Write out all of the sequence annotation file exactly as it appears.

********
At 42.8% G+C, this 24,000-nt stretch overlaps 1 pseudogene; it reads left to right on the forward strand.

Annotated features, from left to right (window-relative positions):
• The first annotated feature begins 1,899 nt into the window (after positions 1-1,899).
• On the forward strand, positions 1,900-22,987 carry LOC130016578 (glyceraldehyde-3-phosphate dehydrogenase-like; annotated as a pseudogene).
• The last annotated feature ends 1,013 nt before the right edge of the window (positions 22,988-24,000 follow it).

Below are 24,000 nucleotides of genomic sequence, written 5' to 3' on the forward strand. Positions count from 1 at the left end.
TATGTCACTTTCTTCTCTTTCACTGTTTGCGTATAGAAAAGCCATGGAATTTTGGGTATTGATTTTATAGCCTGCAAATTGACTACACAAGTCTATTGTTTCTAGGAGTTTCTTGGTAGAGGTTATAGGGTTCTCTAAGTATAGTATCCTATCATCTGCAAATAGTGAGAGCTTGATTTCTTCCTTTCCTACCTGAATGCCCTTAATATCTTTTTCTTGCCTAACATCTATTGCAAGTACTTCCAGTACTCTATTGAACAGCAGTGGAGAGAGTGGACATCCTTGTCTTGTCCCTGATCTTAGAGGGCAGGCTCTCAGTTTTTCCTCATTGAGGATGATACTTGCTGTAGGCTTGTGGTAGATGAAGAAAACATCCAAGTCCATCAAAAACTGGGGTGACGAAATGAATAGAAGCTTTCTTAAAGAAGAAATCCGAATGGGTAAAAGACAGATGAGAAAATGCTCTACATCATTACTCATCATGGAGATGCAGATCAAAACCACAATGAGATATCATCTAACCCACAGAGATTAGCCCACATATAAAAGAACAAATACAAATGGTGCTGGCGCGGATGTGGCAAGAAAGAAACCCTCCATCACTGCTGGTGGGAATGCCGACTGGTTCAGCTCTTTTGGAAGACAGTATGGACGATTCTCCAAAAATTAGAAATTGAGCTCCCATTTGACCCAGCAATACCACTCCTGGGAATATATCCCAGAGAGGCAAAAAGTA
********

At 42.8% G+C, this 24,000-nt stretch overlaps 1 pseudogene; it reads left to right on the forward strand.

Annotated features, from left to right (window-relative positions):
• The first annotated feature begins 1,899 nt into the window (after positions 1-1,899).
• On the forward strand, positions 1,900-22,987 carry LOC130016578 (glyceraldehyde-3-phosphate dehydrogenase-like; annotated as a pseudogene).
• The last annotated feature ends 1,013 nt before the right edge of the window (positions 22,988-24,000 follow it).

Below are 24,000 nucleotides of genomic sequence, written 5' to 3' on the forward strand. Positions count from 1 at the left end.
TATGTCACTTTCTTCTCTTTCACTGTTTGCGTATAGAAAAGCCATGGAATTTTGGGTATTGATTTTATAGCCTGCAAATTGACTACACAAGTCTATTGTTTCTAGGAGTTTCTTGGTAGAGGTTATAGGGTTCTCTAAGTATAGTATCCTATCATCTGCAAATAGTGAGAGCTTGATTTCTTCCTTTCCTACCTGAATGCCCTTAATATCTTTTTCTTGCCTAACATCTATTGCAAGTACTTCCAGTACTCTATTGAACAGCAGTGGAGAGAGTGGACATCCTTGTCTTGTCCCTGATCTTAGAGGGCAGGCTCTCAGTTTTTCCTCATTGAGGATGATACTTGCTGTAGGCTTGTGGTAGATGAAGAAAACATCCAAGTCCATCAAAAACTGGGGTGACGAAATGAATAGAAGCTTTCTTAAAGAAGAAATCCGAATGGGTAAAAGACAGATGAGAAAATGCTCTACATCATTACTCATCATGGAGATGCAGATCAAAACCACAATGAGATATCATCTAACCCACAGAGATTAGCCCACATATAAAAGAACAAATACAAATGGTGCTGGCGCGGATGTGGCAAGAAAGAAACCCTCCATCACTGCTGGTGGGAATGCCGACTGGTTCAGCTCTTTTGGAAGACAGTATGGACGATTCTCCAAAAATTAGAAATTGAGCTCCCATTTGACCCAGCAATACCACTCCTGGGAATATATCCCAGAGAGGCAAAAAGTA